Stop thief!

Ten ways to avoid losing your clubs

Bob Warters's picture
Wed, 30 Jan 2002
Stop thief!
Security is vital at all times.
The theft of golf clubs is a burgeoning industry among petty criminals these days, so don’t get caught out.

With equipment costing upwards of £1,000 for a set of irons, metal woods and putter, they have a handy re-sale value on the black market – not to mention what valuables and cash you may keep in the pocket of the bag.

Apart from having my car stolen with a couple of loose irons in the boot, then having a hire car raided for my luggage outside one of Europe’s top courses, which I didn’t discover until reaching the airport, I’ve been lucky.

Golf Insurance?
But never get complacent.

The most embarrassing personal experience came after a match against Cambridgeshire Police at Gog Magog some years back, when one of our opposition – a chirpy 14-handicap, police constable – left his clubs on the patio while we enjoyed a pint in the 19th, only to return to find they'd been snatched.

Road blocks, house-to-house enquiries, Crimewatch appeals, identity parades, you name it. The whole constabulary was alerted by the red-faced bobby but neither the culprit, nor the clubs, were ever found.

In the US over $100million worth of golf equipment is stolen every year from unwary golfers though it’s only a tenth of that in the UK - with ram raids on pro shops adding to the total. It’s a crime wave that can be easily stunted with a bit of vigilance and commonsense.

And with insurance premiums soaring at present, you can ill-afford the extra hassle and expense.

So here’s ten ways to ensure you keep your beloved clubs and they don’t end up in a car boot sale or the pawn shop.

Indeed Ben Crenshaw had to pay a $35,000 reward to retrieve his distinctive ‘Baby Ben’ putter after someone advised him they had bought it for a handful of dollars in a pawn shop.

1. Know how they operate

Dressed like other golfers, they tend to hang around the clubhouse and practice green, casually sizing up players' bags. They wait for golfers to walk away and check in at the pro shop or starter's hut, take a few clubs to the range, or patronise the coffee shop.

The moment the bag is left unattended, the thief calmly hoists it over his shoulder and heads for the car park looking as if he's just completed a round.

Keep your clubs in sight at all times.

2. Keep them in sight at all times

Take your clubs with you whenever you can, or park them in front of the pro shop window or door, or in an attended area where others have left their clubs. Don’t leave them unattended in the locker room or at the bag drop.

After your round take them immediately to your car or locker and if your car is a hatchback with visibility to the boot, cover them with a blanket.

3. Brand awareness

If you play popular and expensive woods - Callaway, Titleist, and TaylorMade are the most targeted - don't advertise the fact. Use plain, unbranded headcovers. Thieves, tend to lift the entire bag, but top of the range drivers are the individual clubs that are in highest demand because they're the easiest to grab and fetch the best black market prices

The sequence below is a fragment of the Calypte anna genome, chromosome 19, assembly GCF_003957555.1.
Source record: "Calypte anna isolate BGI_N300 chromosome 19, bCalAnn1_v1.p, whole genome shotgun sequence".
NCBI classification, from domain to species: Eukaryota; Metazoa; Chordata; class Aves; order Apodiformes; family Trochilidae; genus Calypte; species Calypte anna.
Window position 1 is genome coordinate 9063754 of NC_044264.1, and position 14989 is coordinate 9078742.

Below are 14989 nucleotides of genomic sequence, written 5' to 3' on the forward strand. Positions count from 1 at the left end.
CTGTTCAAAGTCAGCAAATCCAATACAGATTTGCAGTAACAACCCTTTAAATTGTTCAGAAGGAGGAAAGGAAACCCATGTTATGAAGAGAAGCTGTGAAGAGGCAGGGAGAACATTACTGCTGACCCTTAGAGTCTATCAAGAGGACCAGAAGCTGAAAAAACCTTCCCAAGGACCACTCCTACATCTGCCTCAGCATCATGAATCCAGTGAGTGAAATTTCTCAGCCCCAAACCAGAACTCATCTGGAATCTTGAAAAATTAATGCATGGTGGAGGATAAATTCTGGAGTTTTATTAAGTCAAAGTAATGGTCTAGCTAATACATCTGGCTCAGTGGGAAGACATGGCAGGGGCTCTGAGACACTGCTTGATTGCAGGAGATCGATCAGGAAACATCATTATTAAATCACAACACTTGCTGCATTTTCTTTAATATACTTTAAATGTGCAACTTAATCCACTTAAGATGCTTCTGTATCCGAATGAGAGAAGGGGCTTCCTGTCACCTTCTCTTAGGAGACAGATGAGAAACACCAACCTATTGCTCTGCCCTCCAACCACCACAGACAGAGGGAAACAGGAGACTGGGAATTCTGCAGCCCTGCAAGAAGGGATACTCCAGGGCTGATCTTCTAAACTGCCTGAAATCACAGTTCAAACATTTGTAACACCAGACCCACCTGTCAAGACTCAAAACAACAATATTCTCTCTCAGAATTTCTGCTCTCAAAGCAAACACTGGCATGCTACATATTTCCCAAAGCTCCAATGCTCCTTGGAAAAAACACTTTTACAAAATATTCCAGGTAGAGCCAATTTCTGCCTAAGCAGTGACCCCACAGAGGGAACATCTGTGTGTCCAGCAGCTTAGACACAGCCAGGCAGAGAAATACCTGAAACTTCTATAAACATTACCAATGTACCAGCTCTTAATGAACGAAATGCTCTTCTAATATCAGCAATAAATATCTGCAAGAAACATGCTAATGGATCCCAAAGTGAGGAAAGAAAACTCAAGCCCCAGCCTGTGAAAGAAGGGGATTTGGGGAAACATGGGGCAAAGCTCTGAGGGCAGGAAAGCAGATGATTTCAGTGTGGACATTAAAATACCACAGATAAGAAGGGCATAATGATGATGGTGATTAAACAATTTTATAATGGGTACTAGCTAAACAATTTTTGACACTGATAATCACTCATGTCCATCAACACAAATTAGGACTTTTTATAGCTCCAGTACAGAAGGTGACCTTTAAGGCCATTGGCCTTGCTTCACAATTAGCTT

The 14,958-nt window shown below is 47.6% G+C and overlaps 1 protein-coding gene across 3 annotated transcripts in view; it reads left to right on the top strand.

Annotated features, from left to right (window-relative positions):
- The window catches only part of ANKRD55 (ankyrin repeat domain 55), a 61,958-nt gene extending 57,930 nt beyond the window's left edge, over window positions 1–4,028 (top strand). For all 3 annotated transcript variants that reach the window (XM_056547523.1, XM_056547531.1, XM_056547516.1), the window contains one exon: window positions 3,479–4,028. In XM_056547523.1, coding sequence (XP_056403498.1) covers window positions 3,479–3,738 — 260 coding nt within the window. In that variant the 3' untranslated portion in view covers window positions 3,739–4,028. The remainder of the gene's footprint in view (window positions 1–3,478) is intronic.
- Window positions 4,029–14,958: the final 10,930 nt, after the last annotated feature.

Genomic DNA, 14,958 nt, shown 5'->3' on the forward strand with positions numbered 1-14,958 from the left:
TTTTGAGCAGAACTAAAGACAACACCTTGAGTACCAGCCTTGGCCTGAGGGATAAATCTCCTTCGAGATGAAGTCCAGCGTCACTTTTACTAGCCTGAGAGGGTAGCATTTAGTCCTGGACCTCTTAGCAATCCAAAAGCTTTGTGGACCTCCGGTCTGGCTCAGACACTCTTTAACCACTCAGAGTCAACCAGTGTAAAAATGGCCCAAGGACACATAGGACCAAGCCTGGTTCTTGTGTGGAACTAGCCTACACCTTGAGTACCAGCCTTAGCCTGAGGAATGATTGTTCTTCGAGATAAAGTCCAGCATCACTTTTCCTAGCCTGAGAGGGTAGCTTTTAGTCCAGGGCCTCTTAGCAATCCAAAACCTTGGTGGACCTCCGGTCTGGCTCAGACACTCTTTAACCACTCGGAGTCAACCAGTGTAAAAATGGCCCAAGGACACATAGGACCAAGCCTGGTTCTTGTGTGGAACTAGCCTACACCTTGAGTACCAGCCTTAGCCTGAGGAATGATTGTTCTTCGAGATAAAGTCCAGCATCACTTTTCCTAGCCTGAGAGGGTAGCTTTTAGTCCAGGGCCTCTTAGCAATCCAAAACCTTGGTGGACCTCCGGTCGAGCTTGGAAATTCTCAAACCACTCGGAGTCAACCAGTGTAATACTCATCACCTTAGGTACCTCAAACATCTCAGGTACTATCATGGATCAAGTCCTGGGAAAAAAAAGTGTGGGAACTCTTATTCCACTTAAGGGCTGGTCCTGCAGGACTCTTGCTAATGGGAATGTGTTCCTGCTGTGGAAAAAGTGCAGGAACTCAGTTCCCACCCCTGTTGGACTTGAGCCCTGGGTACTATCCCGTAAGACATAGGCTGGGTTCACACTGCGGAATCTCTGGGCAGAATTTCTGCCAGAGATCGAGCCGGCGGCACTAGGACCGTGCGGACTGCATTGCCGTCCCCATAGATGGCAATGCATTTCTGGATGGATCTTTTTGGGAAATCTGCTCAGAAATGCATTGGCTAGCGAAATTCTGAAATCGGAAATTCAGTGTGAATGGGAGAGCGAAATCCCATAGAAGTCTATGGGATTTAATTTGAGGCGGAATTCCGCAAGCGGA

4. Locking devices

There are several products on the market in which its worth investing, including sensors similar to those in electrical shops, which set off alarms to deter the club thief and the Gridlock system which traps the shafts in the top of the bag under a sophisticated lock and key.

5. Candid cameras

Check out where the almost inevitable CCTV cameras are pointing around the clubhouse and try to ensure that you park your car or clubs in full view of their lenses.

6. On the road…

Take extra precautions with your clubs when you’re travelling. Keep them well hidden at roadside cafes and ideally park where you can keep a close eye on your vehicle.

7. When you’re flying…

"The golf bag is the most problematic luggage when you’re travelling by air, because you know what's in it just by looking at it," an airline pilot and avid golfer once told me. "The thief won’t steal a suitcase with unknown contents if he can grab a golf bag with hundreds of pounds worth of clubs in it, guaranteed."

Make your clubs appear less valuable, by packing them in an old bag and travel cover. A branded ‘staff’ bag is both cumbersome and indicates you probably have quality clubs inside. And remove course bag tags, too. Seasoned golfers travel with innocuous equipment.

An extra tip is drop in a wooden broom handle, slightly longer than your driver to avoid breakages, when bags are loaded.

8. Take them to your room

If you're not on an organised golf trip, where often arrangements for secure club storage are made for you, keep your clubs in your hotel room at night. Checking them in with reception, where security is usually minimal, is asking for trouble.

9.Consider renting clubs

Why take your clubs with you on an overseas trip when, with a little forsight and research, you can discover if rented clubs are available and book them in advance? Besides eliminating possible aggravation, it's an opportunity to try different makes.

10. Always report any loss

If you are unfortunate enough to discover your clubs stolen, always file a report with the local police. Consult your insurance agent to discover if they're covered by your household insurance policy. If not, you will have to produce police documentation to prove your loss. If clubs are stolen from your car, you'll also need to show proof of forced entry to make a claim.

So there’s much you can do to avoid the horrors of losing your favourite equipment, hopefully these tips will help keep thieves at bay and allow you to enjoy your golf without having to constantly look over your shoulder.

Have you ever had clubs stolen? What lessons can be learned? Why not share your views on the Forum.